Cutting-edge methodologies to study neuroinflammation in neurological disorders
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Dr. Claudia Espinosa-Garcia is an Instructor of Pharmacology at Emory University. She received her B.S. and M.S. degrees...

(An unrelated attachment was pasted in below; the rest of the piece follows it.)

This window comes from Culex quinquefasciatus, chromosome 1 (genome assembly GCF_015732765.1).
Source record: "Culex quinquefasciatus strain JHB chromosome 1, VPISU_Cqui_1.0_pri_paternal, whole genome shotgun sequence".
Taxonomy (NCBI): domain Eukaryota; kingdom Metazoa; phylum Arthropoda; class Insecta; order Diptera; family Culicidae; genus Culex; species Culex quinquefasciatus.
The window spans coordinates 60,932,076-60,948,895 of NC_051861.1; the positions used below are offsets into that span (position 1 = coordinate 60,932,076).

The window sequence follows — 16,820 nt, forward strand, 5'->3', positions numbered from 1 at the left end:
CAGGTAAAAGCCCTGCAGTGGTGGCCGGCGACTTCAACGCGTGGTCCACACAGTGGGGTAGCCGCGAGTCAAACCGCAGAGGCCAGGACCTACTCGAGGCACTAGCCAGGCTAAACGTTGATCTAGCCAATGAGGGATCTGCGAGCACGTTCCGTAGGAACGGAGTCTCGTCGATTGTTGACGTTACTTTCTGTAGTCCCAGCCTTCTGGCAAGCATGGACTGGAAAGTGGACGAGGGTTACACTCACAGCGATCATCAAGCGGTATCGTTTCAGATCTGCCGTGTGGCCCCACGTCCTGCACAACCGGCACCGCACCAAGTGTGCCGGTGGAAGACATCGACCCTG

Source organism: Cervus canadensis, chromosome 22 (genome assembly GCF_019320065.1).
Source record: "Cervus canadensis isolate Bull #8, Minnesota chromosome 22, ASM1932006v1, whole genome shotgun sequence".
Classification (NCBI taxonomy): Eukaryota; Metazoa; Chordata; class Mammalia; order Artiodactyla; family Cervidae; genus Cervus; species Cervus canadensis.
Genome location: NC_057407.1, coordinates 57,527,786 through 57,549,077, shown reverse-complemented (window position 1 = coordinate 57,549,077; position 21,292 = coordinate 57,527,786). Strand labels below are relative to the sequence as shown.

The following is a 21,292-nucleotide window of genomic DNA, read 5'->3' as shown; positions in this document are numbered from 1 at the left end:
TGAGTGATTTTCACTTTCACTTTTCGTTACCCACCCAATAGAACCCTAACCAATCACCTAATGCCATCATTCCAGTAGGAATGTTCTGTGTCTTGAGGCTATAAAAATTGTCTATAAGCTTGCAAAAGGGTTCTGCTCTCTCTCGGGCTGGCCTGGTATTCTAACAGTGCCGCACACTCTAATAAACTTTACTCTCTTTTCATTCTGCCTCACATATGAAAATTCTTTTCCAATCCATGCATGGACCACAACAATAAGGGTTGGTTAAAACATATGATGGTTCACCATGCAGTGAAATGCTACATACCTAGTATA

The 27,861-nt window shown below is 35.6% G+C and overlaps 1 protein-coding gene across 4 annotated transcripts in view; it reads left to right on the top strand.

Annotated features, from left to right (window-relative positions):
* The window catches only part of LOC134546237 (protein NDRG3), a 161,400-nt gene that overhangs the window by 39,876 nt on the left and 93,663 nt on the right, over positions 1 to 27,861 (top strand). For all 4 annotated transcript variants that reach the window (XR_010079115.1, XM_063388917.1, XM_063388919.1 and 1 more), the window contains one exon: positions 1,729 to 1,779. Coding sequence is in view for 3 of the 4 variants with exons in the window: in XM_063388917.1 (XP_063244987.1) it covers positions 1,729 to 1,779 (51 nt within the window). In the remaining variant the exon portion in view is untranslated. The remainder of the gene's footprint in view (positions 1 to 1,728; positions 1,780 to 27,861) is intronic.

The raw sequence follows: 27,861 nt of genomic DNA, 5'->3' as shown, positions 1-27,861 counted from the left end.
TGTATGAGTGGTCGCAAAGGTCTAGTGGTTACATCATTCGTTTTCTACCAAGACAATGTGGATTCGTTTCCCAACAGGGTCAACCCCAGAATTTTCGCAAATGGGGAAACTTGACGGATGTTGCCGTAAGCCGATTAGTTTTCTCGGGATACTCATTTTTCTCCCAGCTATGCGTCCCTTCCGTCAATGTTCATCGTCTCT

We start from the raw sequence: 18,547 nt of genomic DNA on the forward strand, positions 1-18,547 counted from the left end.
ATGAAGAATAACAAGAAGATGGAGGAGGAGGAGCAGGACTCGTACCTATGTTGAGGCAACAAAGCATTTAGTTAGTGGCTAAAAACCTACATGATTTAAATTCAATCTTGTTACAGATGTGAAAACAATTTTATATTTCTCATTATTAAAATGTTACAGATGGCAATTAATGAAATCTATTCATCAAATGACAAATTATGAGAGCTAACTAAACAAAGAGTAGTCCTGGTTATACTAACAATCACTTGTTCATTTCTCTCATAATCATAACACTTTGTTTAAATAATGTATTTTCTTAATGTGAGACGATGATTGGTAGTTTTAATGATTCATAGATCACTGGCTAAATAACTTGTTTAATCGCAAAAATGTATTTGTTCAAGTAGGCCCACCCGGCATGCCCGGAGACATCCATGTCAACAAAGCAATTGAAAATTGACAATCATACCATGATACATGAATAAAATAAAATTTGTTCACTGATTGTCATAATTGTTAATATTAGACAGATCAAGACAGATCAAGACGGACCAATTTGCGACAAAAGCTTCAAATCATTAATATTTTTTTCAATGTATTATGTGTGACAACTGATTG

Neuroinflammation is a hallmark of neurological disorders (such as stroke, traumatic brain injury, epilepsy, amyotrophic lateral sclerosis, Parkinson’s disease, and Alzheimer's disease), yet its immunological mechanisms are still not fully understood. The inflammatory response involves the activation of peripheral immune cells, monocytes/macrophages, neutrophils, lymphocytes, and CNS resident microglia. Activated immune cells produce cytokines and chemokines, which upon binding with their receptors trigger multiple inflammatory signaling pathways (notably TLR4/NF-κB and the NLRP3 inflammasome). Due to its complexity, intensity, and duration, neuroinflammation is often a double-edged sword. For example, the beneficial role of inflammation in removing cell debris and promoting tissue repair is well established; however, excessive and/or chronic inflammation is detrimental (promoting cell death, aggravating outcome, and impairing recovery). A better understanding of the molecular and cellular mechanisms which regulate the immune response (driving disease progression and severity) is needed in order to identify targets for the development of more effective treatments for patients with neurological disorders. Inflammation can be evaluated at multiple levels; these range from molecular, functional, and morphological changes in individual immune cells or specific organs to systemic changes. This collection includes but is not limited to the following innovative methodologies: (1) Analysis of gene expression signatures by single-cell RNA sequencing and nCounter system, (2) proteomic profiling by flow cytometry, (3) isolation of immune cells for in vitro and ex vivo analysis, (4) imaging with in vivo multiphoton microscopy and fluorescent in situ hybridization, and (5) multiplex immunoassays for biomarker screening.